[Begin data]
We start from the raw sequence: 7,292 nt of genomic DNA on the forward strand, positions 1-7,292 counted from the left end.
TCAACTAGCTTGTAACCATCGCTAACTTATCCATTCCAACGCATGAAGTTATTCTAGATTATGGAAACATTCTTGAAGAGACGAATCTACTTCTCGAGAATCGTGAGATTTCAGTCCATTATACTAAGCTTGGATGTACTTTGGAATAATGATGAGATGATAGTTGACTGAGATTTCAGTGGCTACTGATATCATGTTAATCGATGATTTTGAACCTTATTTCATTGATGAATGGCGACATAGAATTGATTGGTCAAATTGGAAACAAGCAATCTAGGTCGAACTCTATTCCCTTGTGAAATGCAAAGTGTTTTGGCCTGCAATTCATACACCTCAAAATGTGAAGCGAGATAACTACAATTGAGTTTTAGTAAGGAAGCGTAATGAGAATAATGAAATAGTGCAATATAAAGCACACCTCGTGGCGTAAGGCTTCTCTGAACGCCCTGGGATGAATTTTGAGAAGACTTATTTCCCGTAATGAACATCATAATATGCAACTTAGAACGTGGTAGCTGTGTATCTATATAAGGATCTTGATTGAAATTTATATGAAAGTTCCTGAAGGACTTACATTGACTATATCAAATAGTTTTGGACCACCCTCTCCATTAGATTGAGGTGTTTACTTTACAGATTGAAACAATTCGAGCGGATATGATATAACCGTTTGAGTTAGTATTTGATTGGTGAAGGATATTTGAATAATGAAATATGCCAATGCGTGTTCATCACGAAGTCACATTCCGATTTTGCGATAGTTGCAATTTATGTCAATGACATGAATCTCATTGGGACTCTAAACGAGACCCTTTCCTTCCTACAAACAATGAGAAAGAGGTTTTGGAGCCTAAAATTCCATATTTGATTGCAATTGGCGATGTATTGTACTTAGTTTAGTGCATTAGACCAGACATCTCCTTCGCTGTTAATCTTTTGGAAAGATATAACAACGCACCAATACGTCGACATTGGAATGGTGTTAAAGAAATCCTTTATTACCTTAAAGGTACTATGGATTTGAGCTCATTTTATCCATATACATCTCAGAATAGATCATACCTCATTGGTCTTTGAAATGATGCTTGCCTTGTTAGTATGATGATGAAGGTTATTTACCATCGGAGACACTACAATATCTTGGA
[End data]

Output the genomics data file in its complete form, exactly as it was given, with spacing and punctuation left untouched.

We start from the raw sequence: 7,292 nt of genomic DNA on the forward strand, positions 1-7,292 counted from the left end.
TCAACTAGCTTGTAACCATCGCTAACTTATCCATTCCAACGCATGAAGTTATTCTAGATTATGGAAACATTCTTGAAGAGACGAATCTACTTCTCGAGAATCGTGAGATTTCAGTCCATTATACTAAGCTTGGATGTACTTTGGAATAATGATGAGATGATAGTTGACTGAGATTTCAGTGGCTACTGATATCATGTTAATCGATGATTTTGAACCTTATTTCATTGATGAATGGCGACATAGAATTGATTGGTCAAATTGGAAACAAGCAATCTAGGTCGAACTCTATTCCCTTGTGAAATGCAAAGTGTTTTGGCCTGCAATTCATACACCTCAAAATGTGAAGCGAGATAACTACAATTGAGTTTTAGTAAGGAAGCGTAATGAGAATAATGAAATAGTGCAATATAAAGCACACCTCGTGGCGTAAGGCTTCTCTGAACGCCCTGGGATGAATTTTGAGAAGACTTATTTCCCGTAATGAACATCATAATATGCAACTTAGAACGTGGTAGCTGTGTATCTATATAAGGATCTTGATTGAAATTTATATGAAAGTTCCTGAAGGACTTACATTGACTATATCAAATAGTTTTGGACCACCCTCTCCATTAGATTGAGGTGTTTACTTTACAGATTGAAACAATTCGAGCGGATATGATATAACCGTTTGAGTTAGTATTTGATTGGTGAAGGATATTTGAATAATGAAATATGCCAATGCGTGTTCATCACGAAGTCACATTCCGATTTTGCGATAGTTGCAATTTATGTCAATGACATGAATCTCATTGGGACTCTAAACGAGACCCTTTCCTTCCTACAAACAATGAGAAAGAGGTTTTGGAGCCTAAAATTCCATATTTGATTGCAATTGGCGATGTATTGTACTTAGTTTAGTGCATTAGACCAGACATCTCCTTCGCTGTTAATCTTTTGGAAAGATATAACAACGCACCAATACGTCGACATTGGAATGGTGTTAAAGAAATCCTTTATTACCTTAAAGGTACTATGGATTTGAGCTCATTTTATCCATATACATCTCAGAATAGATCATACCTCATTGGTCTTTGAAATGATGCTTGCCTTGTTAGTATGATGATGAAGGTTATTTACCATCGGAGACACTACAATATCTTGGA